Last week the Malt Nuts gathered once again to meet up with our old friend Glen Elgin who we first met a year ago. That first tasting of this distillery was interesting because I left with mixed feelings about the distillery. The whiskies we tried that night covered a range from B- to B+ so nothing was terrible, but nothing was excellent either. Still, it was a lot of fun getting to know a distillery I knew nothing about until that night.
As always we gathered, ate, toasted our gracious host and then got on about the business of tasting some whisky. We started the night with three new selections from Single Cask Nation, which Jason was happily pouring for us, and then we moved on to tasting the bevy of blinded bottles of Glen Elgin that lay before us. For this evening the whiskies were grouped as follows.
- Cut Glen Elgin Hogsheads
- Cask Strength Glen Elgin 15-18 years
- Cask Strength Glen Elgin 18 – 29 years
- Sherry Glen Elgin + a mystery
One very important thing to note before we head into the tasting is that Glen Elgin got all new stills in 1992 and our tasting that night straddled that line with some being distilled before ’92, some after and one was distilled right before the switch happened. I’ve marked the ones that came from the new still below. Now, on to the Glen Elgin Tasting!
New Single Cask Nation Releases
- Nose: Banana, dried fruit, caramel, marzipan, spice, dried apricots and a touch of sweet herbs.
- Palate: Banana, dried fruit, marzipan, vanilla, spice and a touch of dark sweets and sweet herbs.
- Finish: Banana cream pie, spice, and malty caramel sweetness.
- Overall: B+ (87-89) Yum! This is a nice whiskey. There’s something weirdly “savory sweet” about it that I really enjoyed. The term “meaty bananas” kept coming to mind.
Single Cask Nation Cooley 13 years (02-15): 54.8% – Refill Oloroso Sherry Butt
- Nose: Rich buttery orchard fruit, dried dark fruit, bananas and apricots. Notes of honey, malt, hay, spice and a raisiny sweetness. A light herbal nature with some pear and apple juice and a touch of graham cracker.
- Palate: Complex ball of fruit, caramelized fruit, honey, malt, raisiny sweetness and light herbal spice, pear and apple juice sweetness.
- Finish: Caramelized fruit, hay-like malt, spice and a general fruity sweetness.
- Overall: A- (90-93) Without a doubt one of the best Irish Whiskeys I’ve ever tasted. It’s deep, it’s rich, it’s… it’s beautiful man.
Single Cask Nation Undisclosed Islay 7 years (08-15): 57.8% – Refill Bourbon Hogshead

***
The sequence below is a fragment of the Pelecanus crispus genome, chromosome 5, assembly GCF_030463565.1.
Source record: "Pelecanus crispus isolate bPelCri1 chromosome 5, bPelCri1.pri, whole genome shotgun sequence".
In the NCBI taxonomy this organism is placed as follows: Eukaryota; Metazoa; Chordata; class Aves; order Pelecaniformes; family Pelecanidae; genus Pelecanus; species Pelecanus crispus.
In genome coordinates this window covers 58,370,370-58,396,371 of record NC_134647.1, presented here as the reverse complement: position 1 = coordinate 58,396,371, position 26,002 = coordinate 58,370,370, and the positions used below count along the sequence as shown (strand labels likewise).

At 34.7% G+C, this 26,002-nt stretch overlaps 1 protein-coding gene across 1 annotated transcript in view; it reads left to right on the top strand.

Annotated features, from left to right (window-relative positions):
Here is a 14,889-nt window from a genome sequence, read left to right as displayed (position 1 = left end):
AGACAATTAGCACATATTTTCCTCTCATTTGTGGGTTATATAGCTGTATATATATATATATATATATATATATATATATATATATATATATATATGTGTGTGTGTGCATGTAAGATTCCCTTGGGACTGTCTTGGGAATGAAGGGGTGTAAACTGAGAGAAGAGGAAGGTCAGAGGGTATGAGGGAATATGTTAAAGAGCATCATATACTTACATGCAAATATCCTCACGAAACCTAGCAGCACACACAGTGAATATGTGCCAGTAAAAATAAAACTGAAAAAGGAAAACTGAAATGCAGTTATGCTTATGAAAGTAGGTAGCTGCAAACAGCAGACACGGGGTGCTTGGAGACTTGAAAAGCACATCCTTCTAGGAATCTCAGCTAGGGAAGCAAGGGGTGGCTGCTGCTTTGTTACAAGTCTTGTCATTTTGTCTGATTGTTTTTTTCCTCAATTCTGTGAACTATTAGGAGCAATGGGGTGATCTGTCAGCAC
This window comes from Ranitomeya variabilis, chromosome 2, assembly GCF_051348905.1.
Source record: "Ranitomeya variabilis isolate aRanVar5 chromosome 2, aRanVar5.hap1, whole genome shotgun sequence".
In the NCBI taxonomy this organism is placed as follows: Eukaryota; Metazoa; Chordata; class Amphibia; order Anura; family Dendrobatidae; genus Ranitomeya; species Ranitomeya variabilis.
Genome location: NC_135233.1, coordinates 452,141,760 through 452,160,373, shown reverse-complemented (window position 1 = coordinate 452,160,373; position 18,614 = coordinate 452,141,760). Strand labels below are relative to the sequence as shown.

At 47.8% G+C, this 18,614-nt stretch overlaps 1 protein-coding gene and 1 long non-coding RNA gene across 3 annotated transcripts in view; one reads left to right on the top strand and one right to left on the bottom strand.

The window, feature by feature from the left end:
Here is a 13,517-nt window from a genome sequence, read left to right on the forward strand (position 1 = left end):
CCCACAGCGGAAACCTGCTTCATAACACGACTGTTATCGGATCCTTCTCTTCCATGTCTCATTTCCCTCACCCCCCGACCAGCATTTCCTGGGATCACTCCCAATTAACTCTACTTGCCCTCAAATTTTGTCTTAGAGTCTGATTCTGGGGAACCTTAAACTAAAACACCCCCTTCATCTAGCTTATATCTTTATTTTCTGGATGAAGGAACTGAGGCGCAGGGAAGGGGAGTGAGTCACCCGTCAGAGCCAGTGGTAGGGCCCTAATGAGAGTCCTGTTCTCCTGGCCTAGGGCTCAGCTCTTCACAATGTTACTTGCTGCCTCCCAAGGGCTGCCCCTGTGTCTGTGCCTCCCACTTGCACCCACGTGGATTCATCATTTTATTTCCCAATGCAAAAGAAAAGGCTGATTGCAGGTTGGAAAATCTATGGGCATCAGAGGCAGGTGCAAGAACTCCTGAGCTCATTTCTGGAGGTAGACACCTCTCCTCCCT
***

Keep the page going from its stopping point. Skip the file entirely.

- Nose: Salty, nutty, peaty, sweet, heavy graham and light notes of malt and vanilla taffy.
- Palate: Peat, salt, malt, graham, vanilla taffy and a touch of dried fruit.
- Finish: Peat, salt, vanilla and spice.
- Overall: B (83-86) A good whisky. Tasty combo of sweet and peat from the young malt character and while it wasn’t deep or complex it was nicely balanced. On a side note, we actually tried this one very last, at the end of the evening, so we didn’t peat our palates.
Cut Glen Elgin in Hogsheads
- Nose: Malt, fruit, honey, spice, juicy fruit gum, caramel, graham, floral, and light banana and salt water taffy.
- Palate: Malt, fruit, spice, touch herbal, caramel and some dark sweets and mint.
- Finish: Candy sweetness, malt, honey and fruit.
- Overall: B (83-86) A good amount of sweetness and maltiness coming together. Some interesting notes popping in, but really kind of “meh”. Lower end of the B scale for sure.
1B: Signatory Clynelish 15 years (98-14): 43% – Hogshead
- Nose: Buttery fruity sweetness, butterscotch, floral, oily nuts, fruit, malt and a bit of grassy hay.
- Palate: Mineral water, buttery fruit, dark sweets, spice and a touch of nuts, malt and chocolate.
- Finish: Malt, buttery fruit and hay.
- Overall: B (83-86) Enjoyed the buttery aspect of this whisky and would put it on the upper end of the B scale.
The reason there’s a Clynelish right here is because Barry wanted to test us all and see how similar we though the two were. There’s a thought out there that Glen Elgin and Clynelish are nearly interchangeable and he wanted to test it without us knowing. He asked us how similar we thought they were before the reveal and the answer was a resounding “not at all”. Everyone called it out right away that they tasted so different it was like different distilleries had made them… which they had.
Cask Strength Glen Elgin 15-18 years
2A: Single Cask Nation Glen Elgin 18 years (95-14): 54.9% – Refill Bourbon Hogshead
- Nose: Sweet, spice, malt, buttered popcorn and light touches of fruit, floral and smoke.
- Palate: Malt, floral, spice, toffee, pink peppercorns and a light bit of vanilla taffy.